The Next 25 Years of the North American Development Bank

News sources quoted from: the Center for Strategic and International Studies (CSIS)


Media – With more than 25 years of operations, the North American Development Bank (NADB) is considered by many analysts as one of the few exclusively bilateral entities. Despite its specialized environmental focus, the bank is modeled after other traditional multilateral development banks and remains the only development bank that funds projects within the United States. Moreover, given that the bank was created as part of the North American Free Trade Agreement (NAFTA) negotiations, the bank does feature in broader economic policy conversations such as trade and migration between the United States, Mexico, and Canada. The bank has been crucial in developing environmental infrastructure in the U.S.-Mexico border region, including much-needed wastewater treatment facilities, which typically do not receive funding from private investors. As the NADB begins its next 25 years of operations, it is essential to highlight its past achievements and future opportunities.

Q1: What is the NADB?

A1: The NADB is a binational financial institution established in 1994 as a side agreement between the United States and Mexico to secure the passage of NAFTA. The NADB came into existence to address the concern that the increased economic activity from NAFTA could lead to accelerated environmental degradation in the border region. The initial capital commitment from both the countries was $1.5 billion, with 15 percent ($225 million) committed as paid-in capital and the remaining 85 percent (or $1.275 billion) as callable capital spread over 15 years up to 2009. By statute, the bank is authorized to support projects located within 100 kilometers (62 miles) north of the U.S.-Mexico international boundary and within 300 kilometers (186 miles) south of the border in Mexico.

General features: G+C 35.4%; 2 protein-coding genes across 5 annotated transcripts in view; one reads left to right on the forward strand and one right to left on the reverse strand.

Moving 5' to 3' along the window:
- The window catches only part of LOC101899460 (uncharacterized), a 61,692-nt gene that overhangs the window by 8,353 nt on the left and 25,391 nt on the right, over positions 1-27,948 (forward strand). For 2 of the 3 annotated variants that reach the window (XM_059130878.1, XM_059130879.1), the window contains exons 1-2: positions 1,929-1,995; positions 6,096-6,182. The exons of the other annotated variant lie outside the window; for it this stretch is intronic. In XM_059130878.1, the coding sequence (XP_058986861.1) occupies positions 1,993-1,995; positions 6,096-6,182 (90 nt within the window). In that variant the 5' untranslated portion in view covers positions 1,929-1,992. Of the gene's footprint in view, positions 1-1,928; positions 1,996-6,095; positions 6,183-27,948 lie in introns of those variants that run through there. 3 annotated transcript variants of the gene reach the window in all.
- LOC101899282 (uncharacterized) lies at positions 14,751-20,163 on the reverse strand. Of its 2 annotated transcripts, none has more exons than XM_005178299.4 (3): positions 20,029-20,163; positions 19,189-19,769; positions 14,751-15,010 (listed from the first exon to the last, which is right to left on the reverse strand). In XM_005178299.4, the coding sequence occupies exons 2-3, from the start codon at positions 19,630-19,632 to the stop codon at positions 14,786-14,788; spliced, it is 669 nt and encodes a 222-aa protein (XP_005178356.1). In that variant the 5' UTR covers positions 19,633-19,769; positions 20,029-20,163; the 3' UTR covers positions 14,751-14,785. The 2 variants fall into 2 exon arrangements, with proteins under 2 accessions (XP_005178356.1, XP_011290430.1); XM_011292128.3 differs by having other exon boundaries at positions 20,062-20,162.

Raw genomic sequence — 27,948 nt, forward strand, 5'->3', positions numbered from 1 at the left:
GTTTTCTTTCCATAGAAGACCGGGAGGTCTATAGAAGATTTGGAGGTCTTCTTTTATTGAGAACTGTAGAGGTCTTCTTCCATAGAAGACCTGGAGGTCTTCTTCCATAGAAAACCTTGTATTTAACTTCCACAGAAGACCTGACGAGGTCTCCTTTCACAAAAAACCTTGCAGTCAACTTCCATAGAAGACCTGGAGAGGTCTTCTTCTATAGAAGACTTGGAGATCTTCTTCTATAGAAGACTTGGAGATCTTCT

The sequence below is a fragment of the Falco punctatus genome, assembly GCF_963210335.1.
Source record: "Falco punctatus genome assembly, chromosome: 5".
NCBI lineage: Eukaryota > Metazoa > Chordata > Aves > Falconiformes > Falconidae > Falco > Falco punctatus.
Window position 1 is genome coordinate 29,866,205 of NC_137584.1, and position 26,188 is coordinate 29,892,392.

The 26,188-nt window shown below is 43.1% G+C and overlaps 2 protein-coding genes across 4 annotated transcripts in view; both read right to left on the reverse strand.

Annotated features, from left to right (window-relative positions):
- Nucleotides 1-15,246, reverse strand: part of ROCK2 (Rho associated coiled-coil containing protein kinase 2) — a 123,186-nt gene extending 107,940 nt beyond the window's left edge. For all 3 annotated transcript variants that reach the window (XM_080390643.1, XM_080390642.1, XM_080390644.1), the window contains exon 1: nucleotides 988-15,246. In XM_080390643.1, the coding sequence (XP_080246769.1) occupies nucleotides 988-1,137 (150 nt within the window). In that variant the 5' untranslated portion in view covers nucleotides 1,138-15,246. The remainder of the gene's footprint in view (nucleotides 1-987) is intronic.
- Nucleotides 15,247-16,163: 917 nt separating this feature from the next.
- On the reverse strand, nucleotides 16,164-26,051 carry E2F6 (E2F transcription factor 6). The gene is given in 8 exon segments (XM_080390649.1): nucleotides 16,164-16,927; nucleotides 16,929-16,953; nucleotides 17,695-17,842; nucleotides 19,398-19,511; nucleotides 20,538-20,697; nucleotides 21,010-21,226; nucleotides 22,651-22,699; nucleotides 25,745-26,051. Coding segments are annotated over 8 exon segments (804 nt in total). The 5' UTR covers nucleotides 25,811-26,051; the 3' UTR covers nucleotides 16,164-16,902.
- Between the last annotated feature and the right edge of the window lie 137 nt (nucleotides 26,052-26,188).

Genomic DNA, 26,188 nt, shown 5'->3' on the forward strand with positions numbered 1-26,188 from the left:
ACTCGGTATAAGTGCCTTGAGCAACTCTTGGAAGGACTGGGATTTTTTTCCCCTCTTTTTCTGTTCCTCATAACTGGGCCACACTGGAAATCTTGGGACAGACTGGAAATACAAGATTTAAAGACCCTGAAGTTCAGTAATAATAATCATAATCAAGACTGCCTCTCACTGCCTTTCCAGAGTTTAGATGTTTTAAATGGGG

Q2: What has the NADB accomplished since its founding in 1994?

A2: The bank administers three grant financing programs and provides three essential functions: lending, grantmaking, and technical assistance. At its founding in 1994, the bank used its instruments to primarily support projects on water supply, wastewater treatment, and municipal solid waste disposal. By2000, the bank expanded its portfolio to cover air quality management by supporting clean energy and green public transportation projects. By 2019, the bank had issued $3 billion in loans that financed 244 projects with a net worth of $9.32 billion, benefiting 18.7 million residents along the U.S.-Mexico border. The bank has maintained a balanced investment distribution for projects, with 43 percent of projects in the United States and 57 percent in Mexico.

Since 2018, it has issued three green bonds worth $478 million, supporting 12 projects. The bank has helped expand border communities’ institutional capacities through its technical assistance programs and the Project Development Assistance Program (PDAP), investing $69 million in technical assistance to finance 548 initiatives for project development and institutional strengthening, impacting over 160 border communities.